I began the calendar year 2018 with the belief that, among other things, I would never be a fan of James Ellroy.
Many readers have that one author they think they should like, perhaps because they are drawn to said author’s specific genre (for me, that’s mystery novels, particularly moody period pieces set in LA). And they try, try, and try again to get into their books with no luck.
James Ellroy is that writer for me. I read American Tabloid years ago and it was a labor of labor. Ellroy’s books are just so rampantly cynical. I’m not opposed to cynicism; hell, I’m a Jim Thompson fan! But whereas a writer like Thompson uses cynicism as an ingredient for tales that can best be described as “artful nihilism,” Ellroy turns the knob to 10, rips it off, and stuffs a bunch of American cultural references in his work, almost like if Brett Easton Ellis tried to write a Raymond Chandler novel.
But given the times we live in, my perspective on things is emerging. Cynicism is slowly but surely creeping into my ethos. And so, when I sat down to read The Cold Six Thousand this past summer after three previously aborted attempts, I found a new perspective on it. At last, I was on Ellroy’s wavelength. And I could appreciate, and in some respects enjoy, his work. This was followed by Perfidia, which I read last week and is definitely one of the best things I’ve delved into in 2018. Still having a taste for Ellroy, I decided to go back to the beginning of the LA Quartet with this one.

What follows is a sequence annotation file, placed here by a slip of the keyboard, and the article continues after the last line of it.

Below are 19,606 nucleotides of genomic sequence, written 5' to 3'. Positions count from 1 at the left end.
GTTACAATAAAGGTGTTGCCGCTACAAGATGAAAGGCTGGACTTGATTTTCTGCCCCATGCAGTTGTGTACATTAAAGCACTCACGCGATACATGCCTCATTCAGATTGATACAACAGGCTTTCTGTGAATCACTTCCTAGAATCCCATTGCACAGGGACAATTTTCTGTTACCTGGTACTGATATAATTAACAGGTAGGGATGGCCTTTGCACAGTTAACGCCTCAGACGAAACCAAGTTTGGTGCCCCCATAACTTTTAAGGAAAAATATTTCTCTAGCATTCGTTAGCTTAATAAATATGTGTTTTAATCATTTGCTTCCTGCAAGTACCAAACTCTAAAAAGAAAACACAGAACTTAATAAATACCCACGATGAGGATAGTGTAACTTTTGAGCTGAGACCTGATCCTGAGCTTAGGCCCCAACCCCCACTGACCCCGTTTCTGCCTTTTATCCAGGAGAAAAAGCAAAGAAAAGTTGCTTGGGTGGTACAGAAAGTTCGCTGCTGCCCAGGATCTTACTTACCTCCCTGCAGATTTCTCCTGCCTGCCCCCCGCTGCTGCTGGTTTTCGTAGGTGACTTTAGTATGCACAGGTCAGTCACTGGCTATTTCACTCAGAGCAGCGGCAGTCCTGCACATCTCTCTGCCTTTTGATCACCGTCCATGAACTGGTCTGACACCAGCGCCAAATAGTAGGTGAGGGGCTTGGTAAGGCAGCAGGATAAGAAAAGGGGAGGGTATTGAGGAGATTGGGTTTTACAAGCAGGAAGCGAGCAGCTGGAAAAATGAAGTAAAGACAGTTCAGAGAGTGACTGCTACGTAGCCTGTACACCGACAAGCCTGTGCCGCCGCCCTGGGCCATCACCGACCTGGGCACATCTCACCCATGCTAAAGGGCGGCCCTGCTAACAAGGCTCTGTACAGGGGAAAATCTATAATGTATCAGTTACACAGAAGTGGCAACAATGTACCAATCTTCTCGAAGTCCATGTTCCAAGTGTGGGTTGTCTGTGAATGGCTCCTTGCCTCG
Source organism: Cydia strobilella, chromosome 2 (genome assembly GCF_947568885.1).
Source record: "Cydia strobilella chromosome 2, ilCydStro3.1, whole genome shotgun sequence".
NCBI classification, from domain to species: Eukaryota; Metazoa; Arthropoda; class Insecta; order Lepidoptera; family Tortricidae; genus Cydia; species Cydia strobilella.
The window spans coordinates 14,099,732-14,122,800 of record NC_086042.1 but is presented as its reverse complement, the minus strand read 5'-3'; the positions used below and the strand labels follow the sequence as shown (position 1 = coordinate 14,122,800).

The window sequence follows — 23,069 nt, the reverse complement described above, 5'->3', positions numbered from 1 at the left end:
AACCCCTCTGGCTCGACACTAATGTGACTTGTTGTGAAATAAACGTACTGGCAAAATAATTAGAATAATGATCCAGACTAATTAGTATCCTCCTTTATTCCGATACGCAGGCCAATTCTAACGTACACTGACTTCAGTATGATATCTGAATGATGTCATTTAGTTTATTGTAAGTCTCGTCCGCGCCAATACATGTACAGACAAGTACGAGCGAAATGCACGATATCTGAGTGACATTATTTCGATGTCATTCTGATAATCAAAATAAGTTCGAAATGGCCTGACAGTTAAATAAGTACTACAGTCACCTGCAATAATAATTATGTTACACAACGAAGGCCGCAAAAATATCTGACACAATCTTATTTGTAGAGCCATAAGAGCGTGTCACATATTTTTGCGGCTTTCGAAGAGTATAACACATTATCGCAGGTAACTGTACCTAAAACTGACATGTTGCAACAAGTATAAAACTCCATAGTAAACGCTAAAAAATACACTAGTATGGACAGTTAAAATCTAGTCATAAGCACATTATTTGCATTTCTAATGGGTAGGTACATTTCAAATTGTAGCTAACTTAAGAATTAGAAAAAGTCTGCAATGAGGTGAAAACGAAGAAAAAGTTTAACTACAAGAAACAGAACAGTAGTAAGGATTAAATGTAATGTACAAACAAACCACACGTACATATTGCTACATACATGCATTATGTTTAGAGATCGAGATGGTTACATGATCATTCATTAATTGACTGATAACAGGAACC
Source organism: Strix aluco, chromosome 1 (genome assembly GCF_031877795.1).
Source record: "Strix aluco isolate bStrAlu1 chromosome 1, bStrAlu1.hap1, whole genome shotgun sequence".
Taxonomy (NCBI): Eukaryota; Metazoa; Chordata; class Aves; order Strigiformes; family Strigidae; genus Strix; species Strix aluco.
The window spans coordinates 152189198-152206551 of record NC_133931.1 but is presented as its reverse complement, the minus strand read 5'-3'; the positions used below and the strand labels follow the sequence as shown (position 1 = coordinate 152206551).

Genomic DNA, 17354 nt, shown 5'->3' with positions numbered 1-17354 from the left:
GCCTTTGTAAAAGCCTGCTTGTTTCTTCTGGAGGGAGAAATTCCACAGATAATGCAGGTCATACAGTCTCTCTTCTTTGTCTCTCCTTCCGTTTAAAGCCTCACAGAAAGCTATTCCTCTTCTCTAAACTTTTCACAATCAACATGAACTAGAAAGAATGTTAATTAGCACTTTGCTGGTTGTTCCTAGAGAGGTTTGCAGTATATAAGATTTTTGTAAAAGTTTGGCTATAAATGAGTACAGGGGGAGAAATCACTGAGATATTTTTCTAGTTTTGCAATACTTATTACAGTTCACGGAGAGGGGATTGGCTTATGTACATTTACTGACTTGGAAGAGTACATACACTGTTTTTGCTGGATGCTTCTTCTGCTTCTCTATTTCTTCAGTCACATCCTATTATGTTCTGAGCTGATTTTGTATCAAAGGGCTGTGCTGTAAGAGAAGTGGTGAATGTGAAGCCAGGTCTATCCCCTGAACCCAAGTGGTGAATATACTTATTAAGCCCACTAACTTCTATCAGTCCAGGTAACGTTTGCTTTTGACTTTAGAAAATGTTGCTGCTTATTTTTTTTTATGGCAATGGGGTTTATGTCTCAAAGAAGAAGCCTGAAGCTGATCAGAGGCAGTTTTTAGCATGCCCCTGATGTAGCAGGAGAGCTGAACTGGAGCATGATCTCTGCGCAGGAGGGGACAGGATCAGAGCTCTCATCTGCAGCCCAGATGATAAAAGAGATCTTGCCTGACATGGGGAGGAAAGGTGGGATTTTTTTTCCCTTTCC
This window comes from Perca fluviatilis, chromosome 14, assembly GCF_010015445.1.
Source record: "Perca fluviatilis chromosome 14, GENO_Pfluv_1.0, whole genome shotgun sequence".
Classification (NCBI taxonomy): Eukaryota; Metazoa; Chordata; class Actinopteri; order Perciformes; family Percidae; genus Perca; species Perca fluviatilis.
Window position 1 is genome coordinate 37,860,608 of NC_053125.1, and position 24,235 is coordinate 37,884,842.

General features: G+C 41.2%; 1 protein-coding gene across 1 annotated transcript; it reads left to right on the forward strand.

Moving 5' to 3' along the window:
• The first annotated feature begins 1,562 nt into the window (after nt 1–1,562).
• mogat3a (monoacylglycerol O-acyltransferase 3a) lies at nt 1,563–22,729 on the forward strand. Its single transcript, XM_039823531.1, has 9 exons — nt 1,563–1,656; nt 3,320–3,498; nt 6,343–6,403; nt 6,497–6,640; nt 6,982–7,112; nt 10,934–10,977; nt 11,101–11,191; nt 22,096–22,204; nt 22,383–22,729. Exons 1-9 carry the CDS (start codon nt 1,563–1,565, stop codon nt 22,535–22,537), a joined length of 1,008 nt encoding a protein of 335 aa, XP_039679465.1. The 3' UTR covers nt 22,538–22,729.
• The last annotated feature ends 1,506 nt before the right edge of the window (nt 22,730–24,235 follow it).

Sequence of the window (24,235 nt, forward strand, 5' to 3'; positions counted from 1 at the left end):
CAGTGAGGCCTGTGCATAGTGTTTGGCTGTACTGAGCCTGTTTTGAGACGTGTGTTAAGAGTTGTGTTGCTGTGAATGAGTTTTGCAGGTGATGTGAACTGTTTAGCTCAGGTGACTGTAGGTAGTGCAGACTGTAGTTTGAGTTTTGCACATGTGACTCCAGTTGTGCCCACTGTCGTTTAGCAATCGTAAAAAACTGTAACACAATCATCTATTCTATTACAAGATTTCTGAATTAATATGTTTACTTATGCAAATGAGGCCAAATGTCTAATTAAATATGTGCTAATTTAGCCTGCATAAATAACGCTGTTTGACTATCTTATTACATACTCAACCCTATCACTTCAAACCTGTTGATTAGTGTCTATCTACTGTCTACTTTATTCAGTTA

You can see the seeds of what would make Ellroy great. He tries to center a book around a relationship between two male cops and a live-in woman but romantic relationships have never been Ellroy’s strong suit and I’m glad he didn’t bother much with it in later novels. All along, I got the sense he wanted to ditch the facade of the characters and show me how the mystery plays out. Because the book is strongest when Bleichert is on the case. And when he is, it’s damn strong.
The resolution felt lacking, though I was somewhat surprised by the players involved. Again, in my limited readings of Ellroy, he seems less interested in how the book ends and more interested in the story itself. It’s an art he would perfect with later works. And now, I suppose I’m off to read said works. To paraphrase a popular 2016 election year rallying cry: Man, I guess I’m with him.